It is the policy of the State Bar that persons who have been convicted of violent felonies, felonies involving moral turpitude and crimes involving a breach of fiduciary duty are presumed not to be of good moral character in the absence of a pardon or a showing of overwhelming reform and rehabilitation. The State Bar and the Committee shall exercise its discretion to determine whether applicants convicted of violent felonies, felonies involving moral turpitude, and crimes involving a breach of fiduciary duty have produced overwhelming proof of reform and rehabilitation, including at a minimum, a lengthy period of not only unblemished, but exemplary conduct.
For example, in determining whether past criminal activity is presently disqualifying, the State Bar and the Committee will consider the nature of the activity; whether there were aggravating or mitigating circumstances; whether restitution has been made, if appropriate; the age and education of the applicant at the time of the activity; the age and education of the applicant at the present time; whether all terms of the sentence, including parole/probation, have been served; the informed opinions of others as to the applicant's present moral character; and the nature and extent of the voluntary rehabilitative activities, including career, civic, and family activities in which the applicant has been involved since the criminal activity in question.
For a more detailed list of rehabilitative factors, applicants may review the State Bar's and the Committee's policy statement entitled Factors That May Be Taken into Consideration When Evaluating the Rehabilitation of an Applicant Seeking a Moral Character Determination.
The State Bar and the Committee believe that past criminal activity, not including violent felonies, felonies involving moral turpitude and crimes involving a breach of a fiduciary duty, is not necessarily disqualifying if sufficient time has passed during which the applicant has demonstrated rehabilitation and respect for the law and the rights of others.
The amount of time and the extent of the rehabilitation will be dependent upon the nature and the seriousness of the criminal activity under consideration.
An applicant's record is reviewed as a whole to see if there appears to be a problem. If so, the applicant may be asked to undergo an evaluation by a qualified professional chosen by the State Bar or the Committee. In instances where there is evidence of a present dependency or an applicant has not established a track record of recovery, the State Bar or the Committee, in lieu of certification, may offer the applicant the opportunity to place their application in abeyance for a specified period of time while agreed to conditions regarding treatment and recovery are initiated and confirmed.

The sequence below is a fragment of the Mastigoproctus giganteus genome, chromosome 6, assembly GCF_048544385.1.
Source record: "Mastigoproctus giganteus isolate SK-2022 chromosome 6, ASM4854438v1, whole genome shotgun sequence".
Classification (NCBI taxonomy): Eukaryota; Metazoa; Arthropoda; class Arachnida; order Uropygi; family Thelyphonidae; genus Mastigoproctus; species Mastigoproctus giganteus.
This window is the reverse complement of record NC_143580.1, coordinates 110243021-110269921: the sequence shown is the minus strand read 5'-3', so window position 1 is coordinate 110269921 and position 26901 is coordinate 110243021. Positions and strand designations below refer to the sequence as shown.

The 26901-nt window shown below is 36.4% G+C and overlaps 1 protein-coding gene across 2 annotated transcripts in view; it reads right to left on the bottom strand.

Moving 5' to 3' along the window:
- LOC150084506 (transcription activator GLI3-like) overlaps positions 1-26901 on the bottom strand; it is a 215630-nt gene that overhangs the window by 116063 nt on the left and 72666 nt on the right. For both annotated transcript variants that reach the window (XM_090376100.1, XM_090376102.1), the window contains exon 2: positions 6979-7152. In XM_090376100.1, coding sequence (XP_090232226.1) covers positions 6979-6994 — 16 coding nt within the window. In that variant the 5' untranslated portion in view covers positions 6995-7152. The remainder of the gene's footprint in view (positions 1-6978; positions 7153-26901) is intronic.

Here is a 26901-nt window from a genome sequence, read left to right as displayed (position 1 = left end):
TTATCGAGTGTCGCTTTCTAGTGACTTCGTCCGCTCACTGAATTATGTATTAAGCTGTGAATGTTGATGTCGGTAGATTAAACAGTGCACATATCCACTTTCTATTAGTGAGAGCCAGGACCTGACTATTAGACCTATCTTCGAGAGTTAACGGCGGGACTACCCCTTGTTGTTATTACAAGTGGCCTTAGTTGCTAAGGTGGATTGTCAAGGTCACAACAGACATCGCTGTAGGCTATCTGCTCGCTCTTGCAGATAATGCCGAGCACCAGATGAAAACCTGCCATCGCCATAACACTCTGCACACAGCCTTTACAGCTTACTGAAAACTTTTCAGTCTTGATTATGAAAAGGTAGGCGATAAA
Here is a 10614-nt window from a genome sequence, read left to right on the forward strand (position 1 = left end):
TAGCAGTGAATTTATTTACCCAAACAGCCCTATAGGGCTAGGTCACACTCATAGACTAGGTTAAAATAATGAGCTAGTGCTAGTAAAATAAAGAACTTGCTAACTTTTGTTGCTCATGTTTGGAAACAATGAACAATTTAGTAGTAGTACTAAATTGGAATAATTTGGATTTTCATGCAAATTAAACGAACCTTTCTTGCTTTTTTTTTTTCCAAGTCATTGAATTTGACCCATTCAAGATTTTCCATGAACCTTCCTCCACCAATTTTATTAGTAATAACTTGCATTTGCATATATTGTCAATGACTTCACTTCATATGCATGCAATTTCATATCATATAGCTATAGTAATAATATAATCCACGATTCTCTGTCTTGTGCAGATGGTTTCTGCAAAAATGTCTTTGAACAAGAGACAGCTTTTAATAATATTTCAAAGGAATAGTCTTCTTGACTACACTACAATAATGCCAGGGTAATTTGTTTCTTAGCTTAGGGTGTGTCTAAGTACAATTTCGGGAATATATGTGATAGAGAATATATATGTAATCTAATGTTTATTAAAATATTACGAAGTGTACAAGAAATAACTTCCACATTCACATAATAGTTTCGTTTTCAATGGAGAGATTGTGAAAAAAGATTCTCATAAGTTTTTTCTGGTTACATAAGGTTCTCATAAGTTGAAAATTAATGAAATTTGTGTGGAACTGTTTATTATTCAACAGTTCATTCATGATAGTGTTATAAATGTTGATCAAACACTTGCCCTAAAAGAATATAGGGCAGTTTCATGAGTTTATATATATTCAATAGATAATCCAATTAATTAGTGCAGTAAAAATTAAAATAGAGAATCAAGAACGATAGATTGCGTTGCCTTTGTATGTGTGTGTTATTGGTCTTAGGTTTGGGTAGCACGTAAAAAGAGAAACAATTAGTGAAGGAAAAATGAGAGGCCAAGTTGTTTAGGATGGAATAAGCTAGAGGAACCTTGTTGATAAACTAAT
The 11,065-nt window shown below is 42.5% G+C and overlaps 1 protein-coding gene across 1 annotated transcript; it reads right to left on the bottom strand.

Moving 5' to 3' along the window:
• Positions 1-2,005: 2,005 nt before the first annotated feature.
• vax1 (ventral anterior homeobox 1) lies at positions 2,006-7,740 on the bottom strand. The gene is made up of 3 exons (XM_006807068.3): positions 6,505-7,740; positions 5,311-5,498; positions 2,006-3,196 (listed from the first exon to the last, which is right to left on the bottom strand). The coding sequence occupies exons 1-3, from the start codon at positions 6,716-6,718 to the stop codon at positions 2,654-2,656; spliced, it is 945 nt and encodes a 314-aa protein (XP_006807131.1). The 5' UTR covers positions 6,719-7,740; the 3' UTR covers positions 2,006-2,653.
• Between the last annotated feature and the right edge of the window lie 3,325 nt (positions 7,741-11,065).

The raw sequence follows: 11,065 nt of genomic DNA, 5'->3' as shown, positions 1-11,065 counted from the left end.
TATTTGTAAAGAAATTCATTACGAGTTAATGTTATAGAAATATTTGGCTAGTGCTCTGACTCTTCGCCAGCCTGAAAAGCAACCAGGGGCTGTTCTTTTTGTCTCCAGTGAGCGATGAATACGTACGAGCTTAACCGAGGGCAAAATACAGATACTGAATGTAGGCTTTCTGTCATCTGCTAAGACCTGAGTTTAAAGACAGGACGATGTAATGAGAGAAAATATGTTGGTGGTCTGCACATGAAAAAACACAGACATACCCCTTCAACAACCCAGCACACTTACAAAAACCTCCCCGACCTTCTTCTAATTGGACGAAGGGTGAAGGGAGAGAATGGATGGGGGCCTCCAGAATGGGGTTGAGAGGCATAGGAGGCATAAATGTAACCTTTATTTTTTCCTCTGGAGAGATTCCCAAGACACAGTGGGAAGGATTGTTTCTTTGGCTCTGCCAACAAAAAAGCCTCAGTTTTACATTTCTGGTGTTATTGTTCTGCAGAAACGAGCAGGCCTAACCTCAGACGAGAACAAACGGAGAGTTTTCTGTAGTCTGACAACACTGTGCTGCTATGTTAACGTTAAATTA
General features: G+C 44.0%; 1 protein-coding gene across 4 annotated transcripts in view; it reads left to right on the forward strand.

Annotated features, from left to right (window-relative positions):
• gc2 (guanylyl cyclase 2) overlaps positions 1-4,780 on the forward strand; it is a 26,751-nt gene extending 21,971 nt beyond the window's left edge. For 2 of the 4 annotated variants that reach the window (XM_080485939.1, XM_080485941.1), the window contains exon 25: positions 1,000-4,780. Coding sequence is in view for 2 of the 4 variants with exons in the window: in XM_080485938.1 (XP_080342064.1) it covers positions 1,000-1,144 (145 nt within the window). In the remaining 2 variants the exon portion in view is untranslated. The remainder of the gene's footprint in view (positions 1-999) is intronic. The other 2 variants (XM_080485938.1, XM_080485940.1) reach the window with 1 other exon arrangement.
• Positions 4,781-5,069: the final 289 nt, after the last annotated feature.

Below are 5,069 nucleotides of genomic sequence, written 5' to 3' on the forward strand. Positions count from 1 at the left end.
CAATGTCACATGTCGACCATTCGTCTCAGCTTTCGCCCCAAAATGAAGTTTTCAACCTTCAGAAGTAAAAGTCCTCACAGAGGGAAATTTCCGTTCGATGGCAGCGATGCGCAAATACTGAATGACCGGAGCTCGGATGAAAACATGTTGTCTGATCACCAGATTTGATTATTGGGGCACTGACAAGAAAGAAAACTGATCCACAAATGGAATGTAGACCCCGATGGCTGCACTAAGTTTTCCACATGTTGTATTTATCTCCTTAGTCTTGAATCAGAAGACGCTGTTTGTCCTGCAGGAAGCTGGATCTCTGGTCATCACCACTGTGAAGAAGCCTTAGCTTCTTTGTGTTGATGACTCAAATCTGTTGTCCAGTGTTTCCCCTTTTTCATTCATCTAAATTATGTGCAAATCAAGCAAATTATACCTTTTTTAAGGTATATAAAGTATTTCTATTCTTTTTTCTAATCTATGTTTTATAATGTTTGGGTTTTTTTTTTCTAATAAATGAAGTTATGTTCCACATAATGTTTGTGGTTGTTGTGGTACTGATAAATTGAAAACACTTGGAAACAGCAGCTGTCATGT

A determination that an applicant has not met the burden of establishing current good moral character will not be based solely on whether the applicant is afflicted with substance dependency.
Indebtedness alone is not considered by the State Bar and the Committee as relevant to moral character. Similarly, the fact that an applicant has availed themselves of rights under the federal bankruptcy laws does not reflect on moral character. However, if indebtedness is being handled irresponsibly or if bankruptcy was resorted to in an effort to defraud creditors, moral character issues may arise.
An applicant's candidness in revealing any moral character related problems when completing the moral character application is extremely important and will serve to expedite the processing of an application. Lack of candor in and of itself as it relates to moral character may be enough to deny certification on moral character grounds.
This statement does not address all moral character considerations and procedures of the State Bar and the Committee. The State Bar and the Committee urge individuals who have specific questions regarding moral character to contact the Office of Admissions. While some guidance may be provided, the State Bar and the Committee cannot make a moral character determination until an application for such a determination has been filed and a complete inquiry into the applicant's background has been made.